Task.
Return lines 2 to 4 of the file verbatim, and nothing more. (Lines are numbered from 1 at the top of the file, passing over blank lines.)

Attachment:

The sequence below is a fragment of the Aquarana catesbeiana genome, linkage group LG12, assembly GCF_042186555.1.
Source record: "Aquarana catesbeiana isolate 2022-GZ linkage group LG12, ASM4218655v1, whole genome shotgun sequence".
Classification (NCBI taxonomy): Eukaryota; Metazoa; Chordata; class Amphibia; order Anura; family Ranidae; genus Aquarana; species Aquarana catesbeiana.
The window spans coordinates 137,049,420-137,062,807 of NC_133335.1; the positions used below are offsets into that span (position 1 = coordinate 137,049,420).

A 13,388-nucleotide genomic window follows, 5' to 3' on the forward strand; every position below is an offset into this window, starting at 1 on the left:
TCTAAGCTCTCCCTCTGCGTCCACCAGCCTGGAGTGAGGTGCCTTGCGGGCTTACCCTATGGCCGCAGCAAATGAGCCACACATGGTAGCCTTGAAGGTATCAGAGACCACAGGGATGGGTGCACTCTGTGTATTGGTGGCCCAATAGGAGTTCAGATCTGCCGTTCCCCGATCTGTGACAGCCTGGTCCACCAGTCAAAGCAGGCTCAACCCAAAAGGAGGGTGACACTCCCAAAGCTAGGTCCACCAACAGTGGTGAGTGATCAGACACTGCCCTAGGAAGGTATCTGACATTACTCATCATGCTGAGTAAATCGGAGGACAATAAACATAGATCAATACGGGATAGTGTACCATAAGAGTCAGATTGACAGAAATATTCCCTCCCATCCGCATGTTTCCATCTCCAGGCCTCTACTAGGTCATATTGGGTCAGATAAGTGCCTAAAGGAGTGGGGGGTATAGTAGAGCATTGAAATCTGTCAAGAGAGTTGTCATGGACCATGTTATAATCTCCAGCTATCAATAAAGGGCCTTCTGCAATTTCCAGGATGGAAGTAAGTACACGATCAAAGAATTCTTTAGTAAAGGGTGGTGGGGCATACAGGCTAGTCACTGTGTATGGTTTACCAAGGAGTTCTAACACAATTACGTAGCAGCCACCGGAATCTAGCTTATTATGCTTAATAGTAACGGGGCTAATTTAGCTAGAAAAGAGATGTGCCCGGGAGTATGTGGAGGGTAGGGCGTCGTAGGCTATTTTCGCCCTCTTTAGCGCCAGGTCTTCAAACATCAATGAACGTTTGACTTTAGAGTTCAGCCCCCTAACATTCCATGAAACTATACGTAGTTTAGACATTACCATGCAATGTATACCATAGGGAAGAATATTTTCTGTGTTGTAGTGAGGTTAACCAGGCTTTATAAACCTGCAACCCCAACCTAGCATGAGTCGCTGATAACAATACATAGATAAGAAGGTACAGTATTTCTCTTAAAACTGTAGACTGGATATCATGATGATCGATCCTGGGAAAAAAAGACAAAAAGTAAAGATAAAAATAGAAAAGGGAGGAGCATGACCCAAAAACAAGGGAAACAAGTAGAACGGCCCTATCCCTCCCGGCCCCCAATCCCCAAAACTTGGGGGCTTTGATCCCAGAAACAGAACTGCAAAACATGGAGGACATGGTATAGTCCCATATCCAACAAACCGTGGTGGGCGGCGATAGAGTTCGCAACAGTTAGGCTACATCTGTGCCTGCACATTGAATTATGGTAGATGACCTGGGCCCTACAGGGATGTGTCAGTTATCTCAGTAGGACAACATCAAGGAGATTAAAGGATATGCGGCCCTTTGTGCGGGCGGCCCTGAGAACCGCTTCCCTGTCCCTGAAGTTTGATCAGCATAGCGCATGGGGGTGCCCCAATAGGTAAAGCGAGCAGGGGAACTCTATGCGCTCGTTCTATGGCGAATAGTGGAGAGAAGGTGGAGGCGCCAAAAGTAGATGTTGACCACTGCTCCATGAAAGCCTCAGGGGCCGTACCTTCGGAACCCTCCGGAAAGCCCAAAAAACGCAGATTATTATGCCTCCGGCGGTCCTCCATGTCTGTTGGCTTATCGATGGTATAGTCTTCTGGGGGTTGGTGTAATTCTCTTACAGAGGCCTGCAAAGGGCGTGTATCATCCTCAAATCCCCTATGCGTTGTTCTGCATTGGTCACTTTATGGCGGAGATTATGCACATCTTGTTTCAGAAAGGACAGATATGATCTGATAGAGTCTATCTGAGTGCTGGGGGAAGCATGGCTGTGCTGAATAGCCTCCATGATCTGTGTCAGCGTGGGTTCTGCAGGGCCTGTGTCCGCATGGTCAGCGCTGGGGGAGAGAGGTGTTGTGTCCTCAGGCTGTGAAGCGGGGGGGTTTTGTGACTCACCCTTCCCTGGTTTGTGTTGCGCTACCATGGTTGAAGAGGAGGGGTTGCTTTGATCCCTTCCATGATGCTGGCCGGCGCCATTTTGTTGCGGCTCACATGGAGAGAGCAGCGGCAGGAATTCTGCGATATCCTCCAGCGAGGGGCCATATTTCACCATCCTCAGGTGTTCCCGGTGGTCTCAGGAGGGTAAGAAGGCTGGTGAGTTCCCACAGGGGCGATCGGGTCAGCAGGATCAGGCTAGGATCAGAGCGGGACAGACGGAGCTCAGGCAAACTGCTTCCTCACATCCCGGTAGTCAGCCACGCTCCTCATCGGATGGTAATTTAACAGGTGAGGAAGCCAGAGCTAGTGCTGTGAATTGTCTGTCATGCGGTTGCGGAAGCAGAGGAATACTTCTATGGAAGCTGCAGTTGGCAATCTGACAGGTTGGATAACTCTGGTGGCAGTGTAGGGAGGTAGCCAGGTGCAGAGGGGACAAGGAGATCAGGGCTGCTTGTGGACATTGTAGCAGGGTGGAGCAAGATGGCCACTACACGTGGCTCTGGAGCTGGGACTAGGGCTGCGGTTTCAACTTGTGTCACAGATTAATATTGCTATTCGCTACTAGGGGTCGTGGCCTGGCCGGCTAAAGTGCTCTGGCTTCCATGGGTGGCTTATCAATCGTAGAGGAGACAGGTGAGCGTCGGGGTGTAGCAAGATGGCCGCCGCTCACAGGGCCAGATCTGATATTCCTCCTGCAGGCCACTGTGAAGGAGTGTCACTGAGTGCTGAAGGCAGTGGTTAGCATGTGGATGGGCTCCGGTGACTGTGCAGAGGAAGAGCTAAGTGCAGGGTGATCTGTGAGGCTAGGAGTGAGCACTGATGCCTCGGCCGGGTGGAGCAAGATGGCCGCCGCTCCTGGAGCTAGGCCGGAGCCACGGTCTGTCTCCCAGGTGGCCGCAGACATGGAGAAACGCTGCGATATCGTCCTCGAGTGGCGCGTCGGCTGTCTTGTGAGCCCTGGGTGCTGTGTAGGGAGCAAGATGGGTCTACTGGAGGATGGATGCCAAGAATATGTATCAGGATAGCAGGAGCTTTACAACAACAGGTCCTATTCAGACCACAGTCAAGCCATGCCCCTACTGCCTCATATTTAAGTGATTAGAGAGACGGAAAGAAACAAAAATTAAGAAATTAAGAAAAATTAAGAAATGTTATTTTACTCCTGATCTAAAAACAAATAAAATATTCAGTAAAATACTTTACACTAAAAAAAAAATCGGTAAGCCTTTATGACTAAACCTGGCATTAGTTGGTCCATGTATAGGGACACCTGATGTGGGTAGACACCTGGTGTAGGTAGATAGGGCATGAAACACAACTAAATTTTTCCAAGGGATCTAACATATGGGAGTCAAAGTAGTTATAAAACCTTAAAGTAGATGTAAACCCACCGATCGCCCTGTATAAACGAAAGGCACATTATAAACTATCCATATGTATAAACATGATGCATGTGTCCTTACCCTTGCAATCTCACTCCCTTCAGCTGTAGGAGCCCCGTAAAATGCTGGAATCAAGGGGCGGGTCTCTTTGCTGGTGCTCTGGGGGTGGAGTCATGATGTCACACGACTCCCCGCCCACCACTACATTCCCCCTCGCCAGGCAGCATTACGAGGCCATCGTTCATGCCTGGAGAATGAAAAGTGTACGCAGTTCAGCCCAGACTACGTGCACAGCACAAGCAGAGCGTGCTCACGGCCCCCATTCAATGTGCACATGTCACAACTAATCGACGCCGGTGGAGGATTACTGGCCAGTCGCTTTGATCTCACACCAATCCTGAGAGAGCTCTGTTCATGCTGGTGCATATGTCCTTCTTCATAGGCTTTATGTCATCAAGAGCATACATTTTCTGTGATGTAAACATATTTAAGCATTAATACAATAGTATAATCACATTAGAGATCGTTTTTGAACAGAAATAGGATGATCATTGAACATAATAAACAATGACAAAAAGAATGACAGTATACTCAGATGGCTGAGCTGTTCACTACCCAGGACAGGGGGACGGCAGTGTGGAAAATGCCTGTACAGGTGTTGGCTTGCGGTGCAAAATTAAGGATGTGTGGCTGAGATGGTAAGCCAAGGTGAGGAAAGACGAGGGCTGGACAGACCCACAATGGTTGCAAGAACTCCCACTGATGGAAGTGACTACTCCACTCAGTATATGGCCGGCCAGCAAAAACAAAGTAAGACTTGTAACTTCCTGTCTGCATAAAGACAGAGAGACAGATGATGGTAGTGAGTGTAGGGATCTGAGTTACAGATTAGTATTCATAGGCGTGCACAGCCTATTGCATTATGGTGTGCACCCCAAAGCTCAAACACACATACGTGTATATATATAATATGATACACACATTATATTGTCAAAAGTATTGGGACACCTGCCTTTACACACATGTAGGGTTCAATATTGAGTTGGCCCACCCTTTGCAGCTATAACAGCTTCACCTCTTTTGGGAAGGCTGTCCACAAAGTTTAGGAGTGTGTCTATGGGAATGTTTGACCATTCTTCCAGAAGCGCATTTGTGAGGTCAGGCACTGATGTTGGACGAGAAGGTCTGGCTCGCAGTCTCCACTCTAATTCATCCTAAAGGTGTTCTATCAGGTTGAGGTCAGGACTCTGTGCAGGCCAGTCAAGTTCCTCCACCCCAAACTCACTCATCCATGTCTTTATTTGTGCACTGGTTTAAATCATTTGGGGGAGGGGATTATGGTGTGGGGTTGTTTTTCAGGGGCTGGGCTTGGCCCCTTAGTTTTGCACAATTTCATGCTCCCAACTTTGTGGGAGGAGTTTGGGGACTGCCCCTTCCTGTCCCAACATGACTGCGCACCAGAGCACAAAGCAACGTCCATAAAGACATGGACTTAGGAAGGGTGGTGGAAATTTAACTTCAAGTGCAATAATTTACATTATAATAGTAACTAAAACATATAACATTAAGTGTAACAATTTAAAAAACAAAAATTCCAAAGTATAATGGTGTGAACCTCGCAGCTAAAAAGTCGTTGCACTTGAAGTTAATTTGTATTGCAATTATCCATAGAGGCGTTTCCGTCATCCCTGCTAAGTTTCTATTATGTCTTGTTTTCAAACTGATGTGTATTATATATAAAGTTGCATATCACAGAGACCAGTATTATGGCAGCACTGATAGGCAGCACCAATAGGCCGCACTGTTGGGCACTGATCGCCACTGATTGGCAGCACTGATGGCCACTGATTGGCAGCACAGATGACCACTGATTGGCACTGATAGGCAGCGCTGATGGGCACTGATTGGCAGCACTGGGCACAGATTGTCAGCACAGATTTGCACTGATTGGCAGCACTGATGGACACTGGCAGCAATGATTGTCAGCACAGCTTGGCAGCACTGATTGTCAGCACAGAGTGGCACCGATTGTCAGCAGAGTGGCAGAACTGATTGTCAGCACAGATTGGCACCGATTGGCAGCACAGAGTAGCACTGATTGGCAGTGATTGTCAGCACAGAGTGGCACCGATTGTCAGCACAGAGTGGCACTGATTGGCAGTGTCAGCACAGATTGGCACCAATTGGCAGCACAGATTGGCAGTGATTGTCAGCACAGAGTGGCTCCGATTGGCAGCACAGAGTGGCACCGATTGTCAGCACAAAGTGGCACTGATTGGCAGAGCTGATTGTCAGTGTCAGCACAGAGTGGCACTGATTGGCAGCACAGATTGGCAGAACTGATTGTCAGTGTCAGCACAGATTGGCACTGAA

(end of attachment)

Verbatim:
Source record: "Aquarana catesbeiana isolate 2022-GZ linkage group LG12, ASM4218655v1, whole genome shotgun sequence".
Classification (NCBI taxonomy): Eukaryota; Metazoa; Chordata; class Amphibia; order Anura; family Ranidae; genus Aquarana; species Aquarana catesbeiana.
The window spans coordinates 137,049,420-137,062,807 of NC_133335.1; the positions used below are offsets into that span (position 1 = coordinate 137,049,420).